For all the abuse — much of it deserved — that legislators took for tinkering with Utah’s medical marijuana initiative, there was one idea they came up with that made a lot of sense: Tapping into the network of county health departments to act as a dispensary network.

It solved a major problem hanging over the entire program, which was how to make sure that rural Utah has access to the product in the first place?

Left to the market, it’s easy to see that the seven licensed private dispensaries would set up shop in big metro areas. If you went to the time and expense of getting a dispensary license, would you look to locate in Salt Lake County, which has more than 1.1 million people, or Beaver County, which has about 6,500?

If you chose the latter, it’s a safe bet your venture would be short-lived. So distribution through the county health departments made a lot of sense. It would guarantee a provider for patients who don’t live along the Wasatch Front and otherwise might not be able to get the cannabis that might alleviate their suffering.

While most states only license and regulate medical marijuana programs, Utah’s model puts the state and counties squarely in the middle of the supply chain. It was a novel approach. (It’s also socialism, so, shhh. Nobody tell Rep. Chris Stewart.)

However, it also created unique problems that were flagged by patient advocates — it is part of a lawsuit challenging the state’s medical marijuana law, which litigants call a “felonious, full-service drug cartel” — and were expressed months ago, behind the scenes, by county attorneys.

This week, Davis County Attorney Troy Rawlings and Salt Lake County District Attorney Sim Gill went public with their reservations, saying they would recommend that their county health departments not participate in the distribution program.

Their arguments are logical. Even though it’s legal across a significant majority of the country, marijuana remains illegal at the federal level and, as you may remember from high school civics class, federal law trumps state law.

Gill — who advocated for the legalization of medical marijuana for years and supported Proposition 2 — told me Wednesday that the new state law puts him in an untenable spot. As a lawyer, he can’t recommend that his clients knowingly break federal law.

But on a larger scale, he said, it could jeopardize “scores of millions of dollars” in federal grants that Salt Lake County and its health department receive.

“We have to certify when we receive those monies that we’re not going to be engaged in knowing and intentional violations, and we’re going to comply with all the regulations and laws,” he said. Participating in the state’s distribution program would be “putting other federal grants at risk, not just the health department, the county as a whole, and the loss of that revenue would have to be backfilled on the backs of Salt Lake County taxpayers.”

Now, there is some question as to whether county funds would be jeopardized. For years, the Rohrbacher-Farr Amendment has prohibited the Justice Department from pulling grants to impede state marijuana laws.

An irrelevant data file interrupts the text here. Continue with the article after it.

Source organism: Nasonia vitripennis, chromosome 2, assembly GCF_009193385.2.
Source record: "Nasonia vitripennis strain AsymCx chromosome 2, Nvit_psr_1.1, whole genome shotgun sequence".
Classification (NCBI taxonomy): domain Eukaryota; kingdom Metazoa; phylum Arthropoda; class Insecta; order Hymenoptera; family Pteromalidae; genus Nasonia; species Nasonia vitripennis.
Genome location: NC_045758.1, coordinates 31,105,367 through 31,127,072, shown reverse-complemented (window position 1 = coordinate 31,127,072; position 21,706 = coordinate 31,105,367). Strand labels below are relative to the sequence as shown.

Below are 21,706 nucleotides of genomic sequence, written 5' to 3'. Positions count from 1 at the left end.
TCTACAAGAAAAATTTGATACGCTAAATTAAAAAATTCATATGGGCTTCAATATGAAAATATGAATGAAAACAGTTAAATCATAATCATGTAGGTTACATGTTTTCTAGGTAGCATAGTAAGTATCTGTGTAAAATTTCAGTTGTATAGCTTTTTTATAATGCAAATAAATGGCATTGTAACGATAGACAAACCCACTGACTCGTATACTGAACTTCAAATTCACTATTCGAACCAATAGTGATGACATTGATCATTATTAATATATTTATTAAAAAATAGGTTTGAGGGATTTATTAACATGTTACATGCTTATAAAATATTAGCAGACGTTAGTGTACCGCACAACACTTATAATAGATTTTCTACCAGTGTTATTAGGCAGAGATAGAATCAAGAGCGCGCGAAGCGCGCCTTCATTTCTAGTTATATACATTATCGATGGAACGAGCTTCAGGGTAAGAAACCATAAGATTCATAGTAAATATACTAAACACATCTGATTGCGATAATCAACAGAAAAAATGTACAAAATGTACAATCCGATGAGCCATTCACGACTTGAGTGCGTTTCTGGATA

And last week, Gov. Gary Herbert received a letter from the U.S. Department of Health and Human Services stating that, while federal funds can’t be used to help implement a marijuana program, “Utah’s Medical Marijuana law will not affect the state’s eligibility to apply for HHS grants, nor will it affect the outcome of the state’s application.”

For Davis and Salt Lake counties, an abundance of caution won’t hurt. As I mentioned, the licensed private dispensaries will almost certainly all be clustered along the Wasatch Front. Patients in that area won’t just have access, they’ll have choices, when it comes to getting their prescriptions filled.

But if rural counties use the same logic Gill and Rawlings deployed, it could be a major setback for cannabis access around the rest of the state.

Herbert’s office issued a statement that all of the county health departments and others whose job it is to implement the medical marijuana program “should do so in a manner that is consistent with the timeline prescribed in the Utah Medical Cannabis Act. Any suggestion that the current law would require county employees to be ‘drug dealers’ is unprofessional and inappropriate.”

There is a reasonable solution to this problem.

Rather than the state relying on county health departments to take the risk, however small it may be, counties should be able to opt in as providers. The counties that choose to participate should be allowed to charge a small fee to offset costs and the state should, to the extent reasonable, indemnify the counties from liability.

Where the counties choose not to participate, the state, which is apparently comfortable with the ramifications of running the program, should become the provider of last resort.

Herbert alluded in his statement to upcoming meetings with legislative leaders and there is already talk of a special session to address the issue, which would be appropriate, since, to the program is on a tight schedule, with pharmacies expected to open next spring.

By taking that approach, counties like Salt Lake could be served by private dispensaries if they choose, counties wouldn’t be compelled to take on risk and, most importantly, patients across the state would have access to the medicine they need.